Assemblyman Ron Kim became the latest person to announce an interest in the post that was vacated by Letitia James when she was elected New York State attorney general.
Other people who have already announced their intention to run for public advocate include Councilman Ydanis Rodriguez, Councilman Jumaane Williams, former City Council Speaker Melissa Mark-Viverito, Assemblyman Danny O'Donnell, whose district is centered around the West Side of Manhattan, and activist Nomiki Konst.
Some other names that have been floated for the office include Assemblyman Michael Blake of the Bronx, Councilman Rafael Esipnal, Columbia history professor David Eisenbach, who ran in the 2017 Democratic Primary against James, Councilman Eric Ulrich, Manhattan attorney Dawn Smalls and Democratic Party activist Ben Yee, to name a few.
So why would anyone want the post of public advocate, considering it is a largely powerless position (although the public advocate can introduce legislation in the City Council) that serves solely as a watchdog on city government?
Well, for starters, the public advocate is next in line at City Hall should the current mayor pass away while in office or otherwise be unable to fulfill their role.
But more importantly, it's a chance for elected officials who have higher aspirations to up their profile. Few people outside his district probably know who O'Donnell is or what he stands for, but all that changes if he is elected to citywide office.
You have already seen some of the candidates start to tackle larger issues outside their district to increase their visibility.
Take Kim, for example. Ever since the Amazon deal was announced, he has been a vocal critic of HQ2, traveling to events across the city to protest the company's move to Long Island City, or at least the subsidy package the e-commerce giant was offered.
And you have seen him laying the groundwork for what is sure to be a major talking point for him on the campaign trail: having the state use eminent domain to assume $35 billion in student loan debt New Yorkers across the state are saddled with.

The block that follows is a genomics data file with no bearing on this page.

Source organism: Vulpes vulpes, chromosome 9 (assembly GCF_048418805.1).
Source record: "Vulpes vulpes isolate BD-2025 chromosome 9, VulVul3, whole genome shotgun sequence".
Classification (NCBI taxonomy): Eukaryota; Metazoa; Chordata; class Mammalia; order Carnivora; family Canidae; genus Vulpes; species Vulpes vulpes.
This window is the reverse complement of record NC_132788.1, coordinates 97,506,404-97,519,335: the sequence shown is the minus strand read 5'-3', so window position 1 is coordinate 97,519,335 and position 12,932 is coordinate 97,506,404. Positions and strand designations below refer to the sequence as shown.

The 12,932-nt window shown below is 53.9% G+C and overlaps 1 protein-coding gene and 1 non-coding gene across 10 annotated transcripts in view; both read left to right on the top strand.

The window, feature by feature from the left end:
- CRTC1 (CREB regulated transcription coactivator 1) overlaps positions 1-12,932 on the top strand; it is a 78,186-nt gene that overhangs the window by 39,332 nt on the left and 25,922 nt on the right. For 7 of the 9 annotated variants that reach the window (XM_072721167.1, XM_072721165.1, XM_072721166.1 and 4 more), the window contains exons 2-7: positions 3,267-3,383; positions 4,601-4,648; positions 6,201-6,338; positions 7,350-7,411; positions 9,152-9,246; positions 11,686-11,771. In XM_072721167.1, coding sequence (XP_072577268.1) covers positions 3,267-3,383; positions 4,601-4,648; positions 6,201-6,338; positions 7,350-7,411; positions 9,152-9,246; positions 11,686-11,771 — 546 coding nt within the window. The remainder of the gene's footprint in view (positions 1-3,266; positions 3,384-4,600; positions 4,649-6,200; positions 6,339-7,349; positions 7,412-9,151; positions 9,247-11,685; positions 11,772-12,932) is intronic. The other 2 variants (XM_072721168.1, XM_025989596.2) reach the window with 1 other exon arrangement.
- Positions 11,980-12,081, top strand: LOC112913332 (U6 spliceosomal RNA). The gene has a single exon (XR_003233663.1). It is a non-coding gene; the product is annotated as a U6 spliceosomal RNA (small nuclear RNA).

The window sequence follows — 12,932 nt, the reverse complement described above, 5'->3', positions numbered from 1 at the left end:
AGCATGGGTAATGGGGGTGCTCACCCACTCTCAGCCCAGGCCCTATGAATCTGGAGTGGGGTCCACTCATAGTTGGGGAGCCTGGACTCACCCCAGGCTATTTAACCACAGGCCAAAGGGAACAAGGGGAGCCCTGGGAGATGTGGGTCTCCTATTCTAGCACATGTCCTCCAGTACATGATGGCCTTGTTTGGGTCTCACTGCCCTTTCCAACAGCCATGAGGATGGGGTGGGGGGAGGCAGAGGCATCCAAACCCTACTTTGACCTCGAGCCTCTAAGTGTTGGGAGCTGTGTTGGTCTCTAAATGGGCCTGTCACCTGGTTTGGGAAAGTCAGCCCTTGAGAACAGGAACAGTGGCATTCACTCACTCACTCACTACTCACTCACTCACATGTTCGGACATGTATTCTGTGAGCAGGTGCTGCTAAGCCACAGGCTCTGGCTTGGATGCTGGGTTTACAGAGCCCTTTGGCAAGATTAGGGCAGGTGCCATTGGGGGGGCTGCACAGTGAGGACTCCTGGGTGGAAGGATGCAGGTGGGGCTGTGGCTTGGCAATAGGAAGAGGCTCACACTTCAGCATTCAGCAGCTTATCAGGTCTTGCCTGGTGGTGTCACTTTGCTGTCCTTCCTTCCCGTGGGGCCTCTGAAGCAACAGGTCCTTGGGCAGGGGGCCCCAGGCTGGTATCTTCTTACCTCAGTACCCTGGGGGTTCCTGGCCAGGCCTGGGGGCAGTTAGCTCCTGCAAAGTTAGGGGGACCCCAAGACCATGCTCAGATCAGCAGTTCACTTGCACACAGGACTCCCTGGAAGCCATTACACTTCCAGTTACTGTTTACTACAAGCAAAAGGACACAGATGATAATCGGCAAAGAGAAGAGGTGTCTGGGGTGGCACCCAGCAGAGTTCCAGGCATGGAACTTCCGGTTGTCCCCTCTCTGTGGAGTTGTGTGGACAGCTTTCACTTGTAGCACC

And Councilman Ydanis Rodriguez, who represents Upper Manhattan, is going to be in the heart of Kim's district not once, but twice this week, once to show support for a new group focused on the issues surrounding Willets Point and again to tout a proposal to help small businesses.
And let's be honest, Bill de Blasio changed how people see the public advocate post after he landed the job and used is as a platform to run successfully for mayor.
Then there is the newcomer who is looking to get into the world of city government. Any person who has never held elected office and tries to run for some other citywide post, such as mayor or comptroller, would immediately face questions about their lack of experience.
But if you have been an effective advocate in the past, say in the world of nonprofits or government policy, then you already have some skills that would qualify you for the post of public advocate. Few people expect the person who holds the post to have a lengthy career in elected office.
Before she was public advocate, Betsy Gotbaum never held elected office. Which brings us to Konst.
Konst is an activist and investigative journalist. In a recent interview, she noted that she felt the job of public advocate was to be a “check on the system,” and was therefore uniquely suited for someone outside of the political world and not beholden to a political machine.
Konst will be a fresh voice on the campaign trail, as she is known for being outspoken, feisty and aggressive, and few will be able to match her when it comes to “progressive” credentials.
Of course, that campaign trail is going to be short. Once James is sworn in as attorney general, the mayor will call for a special election to fill the post. Many believe that election will take place at the end of February.
Special elections are already notorious for low voter turnout, but holding one on a frigid day at the end of the most dreaded month on the calendar for a post that many people don't even pay attention to? Good luck!
With such a crowded field, it's going to be hard for any candidate to stand out, let alone energize a large portion of the voters.
As with all special elections, this one will be nonpartisan, which means candidates will have to make up their own party line...no Democrats, no Republicans, no Working Families and no Greens...which is going to make things even more confusing for those voters who just like to vote along party lines.
Plus, candidates will have to get enough petition signatures to get their line on the ballot, and won't have the benefit of piggybacking on the petitions of other party-backed candidates and their volunteers to reach the required number.
And the winner will only hold the post until the end of 2019. Next fall, there will primaries and a general election, just as we are all normally accustomed to, and the winner of that will serve the rest of the term, which ends in 2021.
In other words, with a crowded field, a bunch of made-up party lines, and an expected low voter turnout, this special election is going to be a mess!
Of course, Kalman Yeger, Mark Gjonaj, Robert Holden, Ritchie Torres and Ruben Diaz, Sr. recently introduced legislation in the City Council to eliminate the Office of Public Advocate, so maybe that will save us all from this two-month headache.